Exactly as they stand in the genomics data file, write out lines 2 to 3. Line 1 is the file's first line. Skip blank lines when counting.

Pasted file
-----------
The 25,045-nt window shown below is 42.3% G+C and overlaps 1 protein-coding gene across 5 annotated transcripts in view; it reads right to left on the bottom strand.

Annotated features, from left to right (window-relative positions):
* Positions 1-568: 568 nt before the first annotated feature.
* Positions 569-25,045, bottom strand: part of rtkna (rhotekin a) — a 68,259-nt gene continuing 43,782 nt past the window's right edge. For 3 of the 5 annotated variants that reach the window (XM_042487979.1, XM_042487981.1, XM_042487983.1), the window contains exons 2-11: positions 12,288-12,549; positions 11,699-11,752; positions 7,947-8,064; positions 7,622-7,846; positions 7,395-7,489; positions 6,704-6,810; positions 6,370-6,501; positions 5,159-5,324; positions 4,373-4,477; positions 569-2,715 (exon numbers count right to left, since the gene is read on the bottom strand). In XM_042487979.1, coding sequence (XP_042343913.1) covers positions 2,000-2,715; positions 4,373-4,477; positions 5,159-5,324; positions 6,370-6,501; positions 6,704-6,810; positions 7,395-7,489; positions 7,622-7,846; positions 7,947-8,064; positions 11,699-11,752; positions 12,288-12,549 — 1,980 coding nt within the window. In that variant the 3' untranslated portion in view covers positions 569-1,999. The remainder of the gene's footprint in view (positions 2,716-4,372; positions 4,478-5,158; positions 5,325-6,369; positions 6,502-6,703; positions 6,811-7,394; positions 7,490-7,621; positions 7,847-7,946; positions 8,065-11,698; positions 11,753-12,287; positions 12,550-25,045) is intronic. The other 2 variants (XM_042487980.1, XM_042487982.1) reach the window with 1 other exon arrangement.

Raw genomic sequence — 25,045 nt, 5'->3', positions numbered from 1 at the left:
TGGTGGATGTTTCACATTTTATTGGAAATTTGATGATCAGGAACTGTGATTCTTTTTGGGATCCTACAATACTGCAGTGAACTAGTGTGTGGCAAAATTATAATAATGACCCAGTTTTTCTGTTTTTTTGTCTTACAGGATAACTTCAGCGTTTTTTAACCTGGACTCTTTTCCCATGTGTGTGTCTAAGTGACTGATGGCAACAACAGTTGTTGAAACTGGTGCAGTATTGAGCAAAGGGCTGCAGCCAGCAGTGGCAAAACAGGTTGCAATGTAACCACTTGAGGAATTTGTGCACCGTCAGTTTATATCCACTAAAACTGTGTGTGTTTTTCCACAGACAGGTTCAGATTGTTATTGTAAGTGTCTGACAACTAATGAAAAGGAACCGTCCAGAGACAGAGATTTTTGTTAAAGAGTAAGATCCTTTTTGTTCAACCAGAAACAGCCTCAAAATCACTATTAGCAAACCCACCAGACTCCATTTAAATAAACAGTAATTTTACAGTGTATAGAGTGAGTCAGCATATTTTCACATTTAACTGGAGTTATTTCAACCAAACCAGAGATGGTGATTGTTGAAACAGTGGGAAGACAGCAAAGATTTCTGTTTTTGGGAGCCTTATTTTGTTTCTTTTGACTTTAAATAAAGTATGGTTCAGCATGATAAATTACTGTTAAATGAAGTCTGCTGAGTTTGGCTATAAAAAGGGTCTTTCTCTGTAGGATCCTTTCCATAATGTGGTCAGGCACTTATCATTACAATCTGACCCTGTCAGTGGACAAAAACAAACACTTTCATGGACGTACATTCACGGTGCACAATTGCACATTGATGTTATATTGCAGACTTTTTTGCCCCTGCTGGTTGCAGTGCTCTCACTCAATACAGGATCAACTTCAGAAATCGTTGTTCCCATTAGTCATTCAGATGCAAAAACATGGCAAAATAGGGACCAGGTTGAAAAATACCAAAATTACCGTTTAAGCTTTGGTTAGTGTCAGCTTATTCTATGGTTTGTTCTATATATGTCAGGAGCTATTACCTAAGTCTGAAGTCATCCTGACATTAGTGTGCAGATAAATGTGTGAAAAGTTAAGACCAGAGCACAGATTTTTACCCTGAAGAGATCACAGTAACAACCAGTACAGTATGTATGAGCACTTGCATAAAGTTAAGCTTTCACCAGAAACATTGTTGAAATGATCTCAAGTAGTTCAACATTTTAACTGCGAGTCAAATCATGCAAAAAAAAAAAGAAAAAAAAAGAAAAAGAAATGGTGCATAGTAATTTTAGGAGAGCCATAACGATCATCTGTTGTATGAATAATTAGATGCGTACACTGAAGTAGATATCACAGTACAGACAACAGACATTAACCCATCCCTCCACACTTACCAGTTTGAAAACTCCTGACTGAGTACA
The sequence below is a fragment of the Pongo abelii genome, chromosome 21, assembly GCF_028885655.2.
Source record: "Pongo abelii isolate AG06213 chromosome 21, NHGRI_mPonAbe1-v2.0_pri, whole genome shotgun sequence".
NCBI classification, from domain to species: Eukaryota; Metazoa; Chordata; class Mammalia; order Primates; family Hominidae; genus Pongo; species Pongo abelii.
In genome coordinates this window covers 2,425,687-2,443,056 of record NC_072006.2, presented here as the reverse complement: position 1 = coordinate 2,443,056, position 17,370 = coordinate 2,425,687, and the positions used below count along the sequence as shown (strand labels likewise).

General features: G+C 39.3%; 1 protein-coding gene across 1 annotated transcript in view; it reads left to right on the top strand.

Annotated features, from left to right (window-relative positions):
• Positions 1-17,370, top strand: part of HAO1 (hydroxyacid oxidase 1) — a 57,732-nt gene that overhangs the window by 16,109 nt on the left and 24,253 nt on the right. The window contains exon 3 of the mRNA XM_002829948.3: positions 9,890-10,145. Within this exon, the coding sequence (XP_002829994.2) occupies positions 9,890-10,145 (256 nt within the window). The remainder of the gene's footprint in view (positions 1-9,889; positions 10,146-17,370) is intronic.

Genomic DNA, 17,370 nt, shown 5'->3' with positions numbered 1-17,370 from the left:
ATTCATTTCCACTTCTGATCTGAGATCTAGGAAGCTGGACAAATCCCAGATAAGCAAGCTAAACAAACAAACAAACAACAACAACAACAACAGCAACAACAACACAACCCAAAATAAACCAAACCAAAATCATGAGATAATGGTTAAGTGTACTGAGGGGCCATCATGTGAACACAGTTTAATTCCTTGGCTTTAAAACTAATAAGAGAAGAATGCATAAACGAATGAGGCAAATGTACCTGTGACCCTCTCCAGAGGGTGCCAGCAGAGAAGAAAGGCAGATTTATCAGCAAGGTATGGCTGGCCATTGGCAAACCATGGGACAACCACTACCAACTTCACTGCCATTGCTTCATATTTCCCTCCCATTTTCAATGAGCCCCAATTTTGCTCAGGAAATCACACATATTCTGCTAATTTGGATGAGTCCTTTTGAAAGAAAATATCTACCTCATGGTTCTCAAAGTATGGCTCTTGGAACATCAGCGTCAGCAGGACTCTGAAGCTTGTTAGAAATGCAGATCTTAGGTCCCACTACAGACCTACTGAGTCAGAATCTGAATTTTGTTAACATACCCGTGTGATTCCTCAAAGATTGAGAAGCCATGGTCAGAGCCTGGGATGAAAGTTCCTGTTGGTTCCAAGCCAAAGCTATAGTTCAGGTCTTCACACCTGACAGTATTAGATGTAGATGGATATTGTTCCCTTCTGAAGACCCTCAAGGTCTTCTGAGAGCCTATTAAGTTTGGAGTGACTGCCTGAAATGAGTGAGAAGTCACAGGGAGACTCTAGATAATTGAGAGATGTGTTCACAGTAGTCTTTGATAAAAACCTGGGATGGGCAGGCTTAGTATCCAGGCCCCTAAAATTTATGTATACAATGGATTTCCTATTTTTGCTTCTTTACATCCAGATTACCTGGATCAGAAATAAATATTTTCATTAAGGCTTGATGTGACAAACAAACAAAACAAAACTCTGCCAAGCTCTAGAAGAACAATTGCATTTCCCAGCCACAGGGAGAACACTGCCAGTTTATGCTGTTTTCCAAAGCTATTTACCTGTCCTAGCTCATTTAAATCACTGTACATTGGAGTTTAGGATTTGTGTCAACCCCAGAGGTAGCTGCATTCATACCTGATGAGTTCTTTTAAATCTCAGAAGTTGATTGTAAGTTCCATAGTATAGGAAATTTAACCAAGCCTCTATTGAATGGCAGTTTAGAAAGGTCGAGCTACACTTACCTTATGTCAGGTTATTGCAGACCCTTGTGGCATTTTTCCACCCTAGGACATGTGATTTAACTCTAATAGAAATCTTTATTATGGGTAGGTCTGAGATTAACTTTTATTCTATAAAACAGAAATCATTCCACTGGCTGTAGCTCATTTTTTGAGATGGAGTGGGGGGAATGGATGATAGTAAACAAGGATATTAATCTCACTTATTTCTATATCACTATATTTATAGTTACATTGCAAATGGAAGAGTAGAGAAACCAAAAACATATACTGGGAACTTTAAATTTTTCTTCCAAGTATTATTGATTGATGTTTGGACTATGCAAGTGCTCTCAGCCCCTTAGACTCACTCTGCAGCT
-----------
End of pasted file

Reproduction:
Annotated features, from left to right (window-relative positions):
* Positions 1-568: 568 nt before the first annotated feature.